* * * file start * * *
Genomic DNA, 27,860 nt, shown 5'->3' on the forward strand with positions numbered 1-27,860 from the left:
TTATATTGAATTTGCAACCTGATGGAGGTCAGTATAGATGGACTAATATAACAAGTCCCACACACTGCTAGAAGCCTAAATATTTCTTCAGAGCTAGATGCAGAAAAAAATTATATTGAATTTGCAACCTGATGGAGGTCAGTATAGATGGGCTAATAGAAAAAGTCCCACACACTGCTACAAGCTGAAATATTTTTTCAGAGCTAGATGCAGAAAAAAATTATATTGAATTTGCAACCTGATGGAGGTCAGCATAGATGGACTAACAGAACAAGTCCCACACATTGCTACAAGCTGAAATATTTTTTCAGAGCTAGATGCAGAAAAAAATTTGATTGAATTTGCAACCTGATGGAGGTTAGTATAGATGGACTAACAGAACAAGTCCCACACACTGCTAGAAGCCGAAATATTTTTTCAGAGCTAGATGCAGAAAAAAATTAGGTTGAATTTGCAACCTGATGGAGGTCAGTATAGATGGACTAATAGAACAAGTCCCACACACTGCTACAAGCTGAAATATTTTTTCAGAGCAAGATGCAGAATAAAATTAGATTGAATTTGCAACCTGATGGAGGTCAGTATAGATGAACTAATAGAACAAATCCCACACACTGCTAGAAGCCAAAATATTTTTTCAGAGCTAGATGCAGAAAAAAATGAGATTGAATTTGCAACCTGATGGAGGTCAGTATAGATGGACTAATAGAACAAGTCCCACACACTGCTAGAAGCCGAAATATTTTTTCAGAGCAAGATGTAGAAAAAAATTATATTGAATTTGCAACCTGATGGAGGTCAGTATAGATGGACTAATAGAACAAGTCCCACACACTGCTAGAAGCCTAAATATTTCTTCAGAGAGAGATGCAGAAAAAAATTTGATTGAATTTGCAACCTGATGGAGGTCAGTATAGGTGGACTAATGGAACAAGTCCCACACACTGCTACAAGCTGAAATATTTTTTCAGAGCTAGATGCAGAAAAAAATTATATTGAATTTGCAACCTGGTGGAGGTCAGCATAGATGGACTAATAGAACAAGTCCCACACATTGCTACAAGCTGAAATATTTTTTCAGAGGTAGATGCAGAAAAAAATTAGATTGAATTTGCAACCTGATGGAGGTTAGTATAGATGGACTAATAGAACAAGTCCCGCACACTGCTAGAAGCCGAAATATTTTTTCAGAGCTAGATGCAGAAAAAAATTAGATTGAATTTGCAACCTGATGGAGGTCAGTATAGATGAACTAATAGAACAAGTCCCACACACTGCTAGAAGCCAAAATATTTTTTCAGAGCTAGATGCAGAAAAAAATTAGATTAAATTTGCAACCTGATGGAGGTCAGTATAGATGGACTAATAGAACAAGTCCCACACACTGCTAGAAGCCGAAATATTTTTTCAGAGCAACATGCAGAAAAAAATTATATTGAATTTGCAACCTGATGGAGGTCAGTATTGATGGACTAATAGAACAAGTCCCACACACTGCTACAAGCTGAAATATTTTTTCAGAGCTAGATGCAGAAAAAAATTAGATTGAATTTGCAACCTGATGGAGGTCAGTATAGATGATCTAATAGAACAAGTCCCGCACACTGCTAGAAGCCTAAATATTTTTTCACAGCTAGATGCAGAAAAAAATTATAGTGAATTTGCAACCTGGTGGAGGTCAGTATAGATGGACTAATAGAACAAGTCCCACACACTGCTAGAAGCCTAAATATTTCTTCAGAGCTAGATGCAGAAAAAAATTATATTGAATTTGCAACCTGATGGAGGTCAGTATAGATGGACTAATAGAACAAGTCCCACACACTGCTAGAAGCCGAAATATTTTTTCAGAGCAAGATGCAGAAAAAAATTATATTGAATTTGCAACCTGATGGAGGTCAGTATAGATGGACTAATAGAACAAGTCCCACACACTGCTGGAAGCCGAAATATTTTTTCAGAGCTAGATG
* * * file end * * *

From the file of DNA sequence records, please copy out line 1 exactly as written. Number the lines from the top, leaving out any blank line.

Genomic DNA, 27,860 nt, shown 5'->3' on the forward strand with positions numbered 1-27,860 from the left: